Brexit dilemma for the old lady
The latest round of Brexit negotiations have run into a brick wall again it seems, with a state of ‘deadlock’ announced yesterday by the EU chief negotiator, Michel Barnier.
The simple truth is that the EU wants us to pay our bill before they agree to any concessions, and the UK doesn’t want to pay until we have assurances – Assurances that are clearly not forthcoming.
Now we have a continuation of the impasse that has dogged any progress for many weeks now, and the reaction in the currency markets was to slam the pound lower immediately with the GBPUSD dropping more than a cent in very short order.
A similar converse reaction has played out in the EURGBP, which pushed back above 0.9000 for the first time in a month.
Indeed, the prospect of a ‘hard Brexit’ has instantly become more elevated again, and unfortunately, this latest news merely underlines everything I said back in December 2016 – that there is no deal. I hate to repeat this, but developments throughout this year can lead me to no other conclusion.
I wished it were otherwise, but it looks increasingly like the case – or at best the odds – of such have certainly shortened markedly as of yesterday.
Against this backdrop the Bank of England has to make a decision on the 2nd November. A decision that many still expect will result in them raising the base rate by at least 0.25%.
Of course, from the Bank’s perspective, an interest rate rise is warranted given the current levels of inflation. This argument is further endorsed by the pound falling back from its most recent highs again.
Problem is, the economic outlook is no less certain than it has been all year; the housing market remains vulnerable, and consumer debt continues to hover at record levels.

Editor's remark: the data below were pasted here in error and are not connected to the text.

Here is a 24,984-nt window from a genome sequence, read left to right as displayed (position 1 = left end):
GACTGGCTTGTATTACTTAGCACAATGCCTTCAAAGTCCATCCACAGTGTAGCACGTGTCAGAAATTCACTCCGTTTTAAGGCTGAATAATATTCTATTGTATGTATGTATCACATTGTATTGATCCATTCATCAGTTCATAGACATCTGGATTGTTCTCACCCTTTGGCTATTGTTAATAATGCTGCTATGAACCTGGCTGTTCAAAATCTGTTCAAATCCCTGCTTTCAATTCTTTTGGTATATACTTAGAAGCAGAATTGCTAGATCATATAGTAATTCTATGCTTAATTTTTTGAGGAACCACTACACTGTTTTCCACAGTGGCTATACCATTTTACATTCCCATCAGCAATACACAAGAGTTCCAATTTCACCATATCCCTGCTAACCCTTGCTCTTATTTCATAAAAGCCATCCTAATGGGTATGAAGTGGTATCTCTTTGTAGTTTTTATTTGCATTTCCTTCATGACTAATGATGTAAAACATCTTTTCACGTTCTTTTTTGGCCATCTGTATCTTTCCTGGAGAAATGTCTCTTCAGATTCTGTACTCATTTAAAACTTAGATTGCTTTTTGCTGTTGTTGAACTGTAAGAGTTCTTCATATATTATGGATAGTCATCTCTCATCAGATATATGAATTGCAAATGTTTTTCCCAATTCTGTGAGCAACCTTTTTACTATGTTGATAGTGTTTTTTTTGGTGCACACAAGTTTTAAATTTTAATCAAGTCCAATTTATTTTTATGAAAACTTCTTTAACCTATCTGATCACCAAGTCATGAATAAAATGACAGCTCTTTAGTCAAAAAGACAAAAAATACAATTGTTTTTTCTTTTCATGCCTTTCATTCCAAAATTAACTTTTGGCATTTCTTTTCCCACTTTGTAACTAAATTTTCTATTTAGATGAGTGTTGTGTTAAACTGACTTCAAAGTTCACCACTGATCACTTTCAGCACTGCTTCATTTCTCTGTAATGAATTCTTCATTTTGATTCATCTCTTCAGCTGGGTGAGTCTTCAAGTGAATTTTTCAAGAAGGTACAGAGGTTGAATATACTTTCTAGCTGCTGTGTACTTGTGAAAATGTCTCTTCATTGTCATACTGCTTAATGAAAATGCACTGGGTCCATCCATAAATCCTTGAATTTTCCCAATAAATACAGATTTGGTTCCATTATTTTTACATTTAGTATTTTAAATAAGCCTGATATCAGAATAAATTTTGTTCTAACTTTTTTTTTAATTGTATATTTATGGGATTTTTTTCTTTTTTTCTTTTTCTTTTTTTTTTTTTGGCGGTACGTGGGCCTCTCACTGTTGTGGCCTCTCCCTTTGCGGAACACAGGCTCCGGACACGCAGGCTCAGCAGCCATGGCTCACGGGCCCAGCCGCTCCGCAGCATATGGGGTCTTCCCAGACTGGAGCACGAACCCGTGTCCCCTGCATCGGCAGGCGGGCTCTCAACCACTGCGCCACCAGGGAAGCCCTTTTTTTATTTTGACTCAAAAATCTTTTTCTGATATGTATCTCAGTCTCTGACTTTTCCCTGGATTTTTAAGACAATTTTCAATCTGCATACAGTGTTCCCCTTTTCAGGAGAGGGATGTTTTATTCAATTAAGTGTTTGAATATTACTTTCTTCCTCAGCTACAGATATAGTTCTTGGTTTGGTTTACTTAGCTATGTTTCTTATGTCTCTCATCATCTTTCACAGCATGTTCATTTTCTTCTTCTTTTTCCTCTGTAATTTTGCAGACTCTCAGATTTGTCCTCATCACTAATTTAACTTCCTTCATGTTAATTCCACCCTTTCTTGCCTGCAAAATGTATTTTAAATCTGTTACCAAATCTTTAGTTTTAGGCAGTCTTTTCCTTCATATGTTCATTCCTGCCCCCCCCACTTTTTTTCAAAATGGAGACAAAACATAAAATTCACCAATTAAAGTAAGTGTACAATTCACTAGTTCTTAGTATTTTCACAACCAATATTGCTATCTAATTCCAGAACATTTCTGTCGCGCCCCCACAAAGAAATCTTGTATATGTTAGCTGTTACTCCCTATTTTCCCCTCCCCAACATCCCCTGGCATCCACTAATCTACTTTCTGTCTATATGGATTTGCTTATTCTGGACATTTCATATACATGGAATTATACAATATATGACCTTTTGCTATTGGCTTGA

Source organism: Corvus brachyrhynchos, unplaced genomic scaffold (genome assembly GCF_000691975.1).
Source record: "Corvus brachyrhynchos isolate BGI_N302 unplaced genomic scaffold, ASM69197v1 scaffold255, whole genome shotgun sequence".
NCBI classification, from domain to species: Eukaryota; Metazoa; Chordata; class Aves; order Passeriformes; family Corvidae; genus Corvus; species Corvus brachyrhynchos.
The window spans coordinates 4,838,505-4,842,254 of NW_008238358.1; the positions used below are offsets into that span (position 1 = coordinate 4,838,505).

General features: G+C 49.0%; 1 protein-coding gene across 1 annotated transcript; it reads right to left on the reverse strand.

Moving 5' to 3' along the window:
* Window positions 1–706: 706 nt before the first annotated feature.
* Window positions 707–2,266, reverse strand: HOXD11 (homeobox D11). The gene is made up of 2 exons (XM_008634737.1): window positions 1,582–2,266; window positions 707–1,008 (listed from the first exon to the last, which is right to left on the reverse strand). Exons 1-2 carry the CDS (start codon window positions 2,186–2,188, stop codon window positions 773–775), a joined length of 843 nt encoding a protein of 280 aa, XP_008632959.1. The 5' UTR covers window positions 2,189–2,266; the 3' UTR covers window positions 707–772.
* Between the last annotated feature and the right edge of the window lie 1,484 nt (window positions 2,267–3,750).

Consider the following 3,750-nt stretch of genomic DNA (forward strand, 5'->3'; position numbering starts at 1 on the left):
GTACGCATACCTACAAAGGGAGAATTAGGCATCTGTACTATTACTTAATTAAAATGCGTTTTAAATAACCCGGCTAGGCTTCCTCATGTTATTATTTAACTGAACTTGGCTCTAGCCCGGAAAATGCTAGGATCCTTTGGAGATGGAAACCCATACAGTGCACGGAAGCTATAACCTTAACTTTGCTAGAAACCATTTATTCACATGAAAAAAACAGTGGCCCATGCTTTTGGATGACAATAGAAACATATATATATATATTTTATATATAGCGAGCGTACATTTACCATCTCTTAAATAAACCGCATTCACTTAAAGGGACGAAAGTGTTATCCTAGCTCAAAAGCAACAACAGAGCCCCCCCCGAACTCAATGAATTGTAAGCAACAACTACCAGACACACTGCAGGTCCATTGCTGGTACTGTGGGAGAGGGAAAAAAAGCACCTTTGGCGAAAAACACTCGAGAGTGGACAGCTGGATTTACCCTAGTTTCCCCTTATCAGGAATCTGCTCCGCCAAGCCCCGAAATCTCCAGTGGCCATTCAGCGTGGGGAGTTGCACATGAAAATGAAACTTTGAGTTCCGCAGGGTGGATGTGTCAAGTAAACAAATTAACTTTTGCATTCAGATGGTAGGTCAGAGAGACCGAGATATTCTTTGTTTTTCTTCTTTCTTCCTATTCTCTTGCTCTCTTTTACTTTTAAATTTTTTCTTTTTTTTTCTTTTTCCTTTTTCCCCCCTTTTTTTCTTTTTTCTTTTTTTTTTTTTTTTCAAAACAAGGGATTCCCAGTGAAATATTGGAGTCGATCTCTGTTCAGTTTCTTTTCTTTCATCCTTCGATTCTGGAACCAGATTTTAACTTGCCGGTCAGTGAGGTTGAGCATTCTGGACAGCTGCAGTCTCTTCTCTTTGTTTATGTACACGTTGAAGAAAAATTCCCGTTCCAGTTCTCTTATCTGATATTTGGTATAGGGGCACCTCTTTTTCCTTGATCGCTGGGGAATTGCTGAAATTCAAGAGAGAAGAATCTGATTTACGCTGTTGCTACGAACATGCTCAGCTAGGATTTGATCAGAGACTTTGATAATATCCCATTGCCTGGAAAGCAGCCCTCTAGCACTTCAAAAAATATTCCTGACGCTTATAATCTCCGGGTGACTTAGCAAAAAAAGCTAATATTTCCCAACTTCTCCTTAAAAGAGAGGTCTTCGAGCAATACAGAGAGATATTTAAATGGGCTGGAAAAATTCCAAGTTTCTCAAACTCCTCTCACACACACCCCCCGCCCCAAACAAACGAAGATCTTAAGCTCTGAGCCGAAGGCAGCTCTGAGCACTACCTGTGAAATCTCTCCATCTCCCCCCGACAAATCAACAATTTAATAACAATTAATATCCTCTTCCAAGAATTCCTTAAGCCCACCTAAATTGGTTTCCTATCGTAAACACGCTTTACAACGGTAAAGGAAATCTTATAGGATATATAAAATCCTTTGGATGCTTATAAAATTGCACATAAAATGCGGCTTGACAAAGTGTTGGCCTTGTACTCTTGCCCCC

So the question now is, can the Bank afford to move the base rate much higher right now?
Damned if they do and damned if they don’t is the answer, and the real concern for the MPC is if the currency doesn’t lift as a result of an interest rate increase, then it will surely only fall further without one.
Furthermore, they may find themselves having to deliver a series of hikes – none of which are guaranteed to push the currency much higher.
So the Bank is in dangerous territory here – ala shades of 1992 if anyone out there remembers that fiasco?
Now surely the MPC are more than aware of the risks here, and I certainly don’t envy their task because any interest rate increases will clearly be ‘defensive’.
I am on record as far back as 2014 in respect of this very matter, and I’ll tell you the same now as I said back then; Such defensive rate increases are truly the stuff that currency crisis are made of.
For whatever its worth, if it was me in the decision making seat, I would continue to look through the problem of rising prices for now out of fear of actually exasperating the problem by trying to defend the currency.
So just let it go guys. It’s a risky approach, but the alternative is far worse! History alone tells us that and talking of History; the 30th anniversary of ‘Black Monday’ looms large!